The Alberta Court of Appeal upheld a case management justice’s order for a testator’s son to vacate the home he resided in for nine years and the house be put up for sale.
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The parties in Meunier Estate, 2022 ABQB 83, disputed whether the deceased (Robert) had a will before he died.
When a testator in drafting their will has been unduly influenced, then they have not divided their estate of their own free will. The influence imposed by some other person on the deceased is so great and overpowering that the document does not reflect the will of the deceased.
Many people immigrate to Alberta every year, and some of them have wills that were made outside of Canada, also known as international wills. Are those international wills recognized in Alberta? Yes, they are recognized, but only under certain conditions.
When someone (a testator) writes their own will, this is called a holograph will. Alberta’s Wills and Succession Act states that holograph wills can be valid in Alberta as long as they comply with the Act.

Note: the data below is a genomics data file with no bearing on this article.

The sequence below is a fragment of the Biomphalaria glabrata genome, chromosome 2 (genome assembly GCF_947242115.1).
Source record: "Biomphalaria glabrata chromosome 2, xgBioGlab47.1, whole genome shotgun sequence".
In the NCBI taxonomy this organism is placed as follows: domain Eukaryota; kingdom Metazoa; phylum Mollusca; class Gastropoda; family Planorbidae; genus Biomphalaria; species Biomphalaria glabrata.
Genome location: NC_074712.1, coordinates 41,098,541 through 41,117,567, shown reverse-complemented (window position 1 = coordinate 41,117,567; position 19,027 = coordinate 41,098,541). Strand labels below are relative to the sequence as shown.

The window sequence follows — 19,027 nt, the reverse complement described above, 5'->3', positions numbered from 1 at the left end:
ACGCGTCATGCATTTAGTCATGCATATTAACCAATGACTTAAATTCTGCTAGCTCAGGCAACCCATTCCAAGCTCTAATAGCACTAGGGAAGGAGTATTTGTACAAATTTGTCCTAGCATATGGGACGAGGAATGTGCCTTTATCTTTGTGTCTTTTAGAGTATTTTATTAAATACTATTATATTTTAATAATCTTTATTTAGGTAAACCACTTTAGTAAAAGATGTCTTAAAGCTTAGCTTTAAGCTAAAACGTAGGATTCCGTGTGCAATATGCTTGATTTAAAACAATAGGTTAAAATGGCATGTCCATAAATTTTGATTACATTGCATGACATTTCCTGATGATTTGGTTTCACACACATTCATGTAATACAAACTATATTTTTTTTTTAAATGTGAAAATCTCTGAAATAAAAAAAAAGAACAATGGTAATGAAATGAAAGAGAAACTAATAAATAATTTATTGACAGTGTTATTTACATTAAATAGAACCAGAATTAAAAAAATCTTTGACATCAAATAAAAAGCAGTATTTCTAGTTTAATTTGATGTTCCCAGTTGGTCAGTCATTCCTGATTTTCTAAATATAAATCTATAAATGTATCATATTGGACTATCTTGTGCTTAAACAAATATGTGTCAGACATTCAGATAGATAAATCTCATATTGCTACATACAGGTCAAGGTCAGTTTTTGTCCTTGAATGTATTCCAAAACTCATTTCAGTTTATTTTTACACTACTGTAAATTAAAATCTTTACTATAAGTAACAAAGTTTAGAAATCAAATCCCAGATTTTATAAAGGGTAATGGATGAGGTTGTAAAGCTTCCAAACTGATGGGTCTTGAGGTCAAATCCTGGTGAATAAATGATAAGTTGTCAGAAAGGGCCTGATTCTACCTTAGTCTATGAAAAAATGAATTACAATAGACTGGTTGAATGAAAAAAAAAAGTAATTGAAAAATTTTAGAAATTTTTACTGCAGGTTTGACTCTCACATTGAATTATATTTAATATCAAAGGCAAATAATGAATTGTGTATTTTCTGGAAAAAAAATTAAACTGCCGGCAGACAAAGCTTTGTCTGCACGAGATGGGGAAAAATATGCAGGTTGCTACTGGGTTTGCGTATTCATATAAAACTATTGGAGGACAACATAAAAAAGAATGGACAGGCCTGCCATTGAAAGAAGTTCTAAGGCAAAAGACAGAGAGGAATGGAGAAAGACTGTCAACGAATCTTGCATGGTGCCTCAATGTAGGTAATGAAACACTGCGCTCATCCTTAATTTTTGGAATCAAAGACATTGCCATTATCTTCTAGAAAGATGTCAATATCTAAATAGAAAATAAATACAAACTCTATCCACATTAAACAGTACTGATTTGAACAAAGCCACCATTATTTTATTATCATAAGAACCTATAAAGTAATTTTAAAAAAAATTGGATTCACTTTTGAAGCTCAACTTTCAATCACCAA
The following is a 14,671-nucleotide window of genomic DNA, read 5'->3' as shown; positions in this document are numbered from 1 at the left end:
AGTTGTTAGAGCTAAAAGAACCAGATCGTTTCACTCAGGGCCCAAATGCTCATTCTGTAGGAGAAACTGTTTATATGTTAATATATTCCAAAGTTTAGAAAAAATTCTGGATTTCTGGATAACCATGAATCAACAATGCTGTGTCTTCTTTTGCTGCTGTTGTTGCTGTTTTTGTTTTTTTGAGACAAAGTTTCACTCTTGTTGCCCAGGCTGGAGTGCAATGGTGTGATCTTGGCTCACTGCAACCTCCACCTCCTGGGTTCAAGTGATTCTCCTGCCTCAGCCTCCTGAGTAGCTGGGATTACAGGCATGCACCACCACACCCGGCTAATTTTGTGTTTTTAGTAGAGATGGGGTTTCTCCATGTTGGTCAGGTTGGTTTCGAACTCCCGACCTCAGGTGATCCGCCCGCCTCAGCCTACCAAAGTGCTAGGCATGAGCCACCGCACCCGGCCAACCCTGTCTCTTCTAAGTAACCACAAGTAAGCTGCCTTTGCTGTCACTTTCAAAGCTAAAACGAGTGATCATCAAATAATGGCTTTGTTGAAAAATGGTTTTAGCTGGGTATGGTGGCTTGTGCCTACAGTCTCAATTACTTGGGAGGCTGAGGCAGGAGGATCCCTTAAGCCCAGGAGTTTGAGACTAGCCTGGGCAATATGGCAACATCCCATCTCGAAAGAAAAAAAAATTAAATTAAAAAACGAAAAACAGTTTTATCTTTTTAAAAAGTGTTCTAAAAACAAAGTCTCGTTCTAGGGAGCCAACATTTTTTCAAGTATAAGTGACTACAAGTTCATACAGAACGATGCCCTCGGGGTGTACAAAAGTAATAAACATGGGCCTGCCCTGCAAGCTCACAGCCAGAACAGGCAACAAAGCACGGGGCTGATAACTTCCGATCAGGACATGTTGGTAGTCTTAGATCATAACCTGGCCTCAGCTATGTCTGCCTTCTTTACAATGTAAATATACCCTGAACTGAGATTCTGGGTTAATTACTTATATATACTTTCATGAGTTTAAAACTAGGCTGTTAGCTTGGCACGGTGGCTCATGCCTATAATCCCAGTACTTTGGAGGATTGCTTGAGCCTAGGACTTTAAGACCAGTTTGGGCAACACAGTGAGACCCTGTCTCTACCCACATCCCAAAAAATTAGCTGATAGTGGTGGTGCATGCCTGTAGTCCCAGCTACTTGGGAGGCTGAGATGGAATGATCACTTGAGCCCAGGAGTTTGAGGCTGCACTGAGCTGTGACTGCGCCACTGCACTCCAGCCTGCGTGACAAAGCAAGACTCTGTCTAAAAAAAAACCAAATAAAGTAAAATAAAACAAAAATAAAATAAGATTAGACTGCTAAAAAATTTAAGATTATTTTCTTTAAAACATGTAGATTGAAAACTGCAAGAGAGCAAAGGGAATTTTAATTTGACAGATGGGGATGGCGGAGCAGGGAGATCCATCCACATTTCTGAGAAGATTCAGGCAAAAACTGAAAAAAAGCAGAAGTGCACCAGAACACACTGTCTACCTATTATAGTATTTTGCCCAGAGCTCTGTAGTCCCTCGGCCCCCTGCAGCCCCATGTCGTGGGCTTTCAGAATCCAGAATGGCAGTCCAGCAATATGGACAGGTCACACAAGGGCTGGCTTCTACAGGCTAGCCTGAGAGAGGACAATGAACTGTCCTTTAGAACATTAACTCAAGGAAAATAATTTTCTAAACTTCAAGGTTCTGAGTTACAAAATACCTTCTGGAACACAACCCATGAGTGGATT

Formal proof of will is one way of proving the validity of a will. The process of formal proof of will may be used where the validity of a will is contentious.
To die intestate means a person dies without a will. A person may die intestate if they do not create a will, or if the will they created is invalid. Further, a person may die completely intestate or incompletely intestate.
Beatrice Roberts was an independent woman who managed her own finances and did so carefully. When she died, she wanted to divide her estate equally between her four children and one grandchild. However, she also set up a tax-free savings account (TFSA) and designated just one of her children.
In Goss Estate (Re), 2020 ABQB 121 a testator prepared his own will and attempted to create trust that would not be gifted to anyone but instead exist in perpetuity. This case demonstrates what will occur if a trust is found to violate the rule against perpetuities.
Judges look at a will very closely to understand what a will says. If they cannot understand what the testator wanted, Courts may have no choice but to proceed as if the confusing words or clauses did not exist